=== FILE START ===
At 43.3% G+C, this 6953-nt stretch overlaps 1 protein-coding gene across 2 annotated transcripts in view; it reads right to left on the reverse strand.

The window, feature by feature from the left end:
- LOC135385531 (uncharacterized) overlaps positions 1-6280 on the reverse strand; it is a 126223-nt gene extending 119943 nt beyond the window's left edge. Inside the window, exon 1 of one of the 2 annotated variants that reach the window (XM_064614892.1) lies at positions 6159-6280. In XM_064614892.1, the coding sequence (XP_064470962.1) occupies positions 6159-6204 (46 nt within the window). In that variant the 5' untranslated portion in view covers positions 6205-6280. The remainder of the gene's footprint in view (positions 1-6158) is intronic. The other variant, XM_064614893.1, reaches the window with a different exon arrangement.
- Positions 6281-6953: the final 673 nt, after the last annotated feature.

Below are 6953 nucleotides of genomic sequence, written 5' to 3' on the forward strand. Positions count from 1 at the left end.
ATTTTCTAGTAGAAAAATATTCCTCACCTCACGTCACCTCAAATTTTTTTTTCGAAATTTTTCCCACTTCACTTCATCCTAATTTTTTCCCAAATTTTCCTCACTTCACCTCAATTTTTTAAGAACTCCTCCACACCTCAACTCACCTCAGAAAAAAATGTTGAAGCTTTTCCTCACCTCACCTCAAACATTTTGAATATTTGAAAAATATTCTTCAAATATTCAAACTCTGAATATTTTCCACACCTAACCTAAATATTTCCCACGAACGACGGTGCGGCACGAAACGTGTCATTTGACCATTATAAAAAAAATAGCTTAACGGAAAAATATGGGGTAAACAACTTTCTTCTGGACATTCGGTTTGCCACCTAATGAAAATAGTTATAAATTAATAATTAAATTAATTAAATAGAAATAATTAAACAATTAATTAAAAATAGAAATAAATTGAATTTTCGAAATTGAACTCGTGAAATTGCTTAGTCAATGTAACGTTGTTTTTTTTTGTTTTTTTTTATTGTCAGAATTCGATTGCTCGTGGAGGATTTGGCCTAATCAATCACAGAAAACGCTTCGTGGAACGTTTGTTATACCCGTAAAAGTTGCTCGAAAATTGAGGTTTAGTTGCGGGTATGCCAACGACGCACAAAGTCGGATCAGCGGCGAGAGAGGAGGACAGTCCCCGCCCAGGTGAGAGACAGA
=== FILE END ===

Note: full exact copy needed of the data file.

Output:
At 43.3% G+C, this 6953-nt stretch overlaps 1 protein-coding gene across 2 annotated transcripts in view; it reads right to left on the reverse strand.

The window, feature by feature from the left end:
- LOC135385531 (uncharacterized) overlaps positions 1-6280 on the reverse strand; it is a 126223-nt gene extending 119943 nt beyond the window's left edge. Inside the window, exon 1 of one of the 2 annotated variants that reach the window (XM_064614892.1) lies at positions 6159-6280. In XM_064614892.1, the coding sequence (XP_064470962.1) occupies positions 6159-6204 (46 nt within the window). In that variant the 5' untranslated portion in view covers positions 6205-6280. The remainder of the gene's footprint in view (positions 1-6158) is intronic. The other variant, XM_064614893.1, reaches the window with a different exon arrangement.
- Positions 6281-6953: the final 673 nt, after the last annotated feature.

Below are 6953 nucleotides of genomic sequence, written 5' to 3' on the forward strand. Positions count from 1 at the left end.
ATTTTCTAGTAGAAAAATATTCCTCACCTCACGTCACCTCAAATTTTTTTTTCGAAATTTTTCCCACTTCACTTCATCCTAATTTTTTCCCAAATTTTCCTCACTTCACCTCAATTTTTTAAGAACTCCTCCACACCTCAACTCACCTCAGAAAAAAATGTTGAAGCTTTTCCTCACCTCACCTCAAACATTTTGAATATTTGAAAAATATTCTTCAAATATTCAAACTCTGAATATTTTCCACACCTAACCTAAATATTTCCCACGAACGACGGTGCGGCACGAAACGTGTCATTTGACCATTATAAAAAAAATAGCTTAACGGAAAAATATGGGGTAAACAACTTTCTTCTGGACATTCGGTTTGCCACCTAATGAAAATAGTTATAAATTAATAATTAAATTAATTAAATAGAAATAATTAAACAATTAATTAAAAATAGAAATAAATTGAATTTTCGAAATTGAACTCGTGAAATTGCTTAGTCAATGTAACGTTGTTTTTTTTTGTTTTTTTTTATTGTCAGAATTCGATTGCTCGTGGAGGATTTGGCCTAATCAATCACAGAAAACGCTTCGTGGAACGTTTGTTATACCCGTAAAAGTTGCTCGAAAATTGAGGTTTAGTTGCGGGTATGCCAACGACGCACAAAGTCGGATCAGCGGCGAGAGAGGAGGACAGTCCCCGCCCAGGTGAGAGACAGA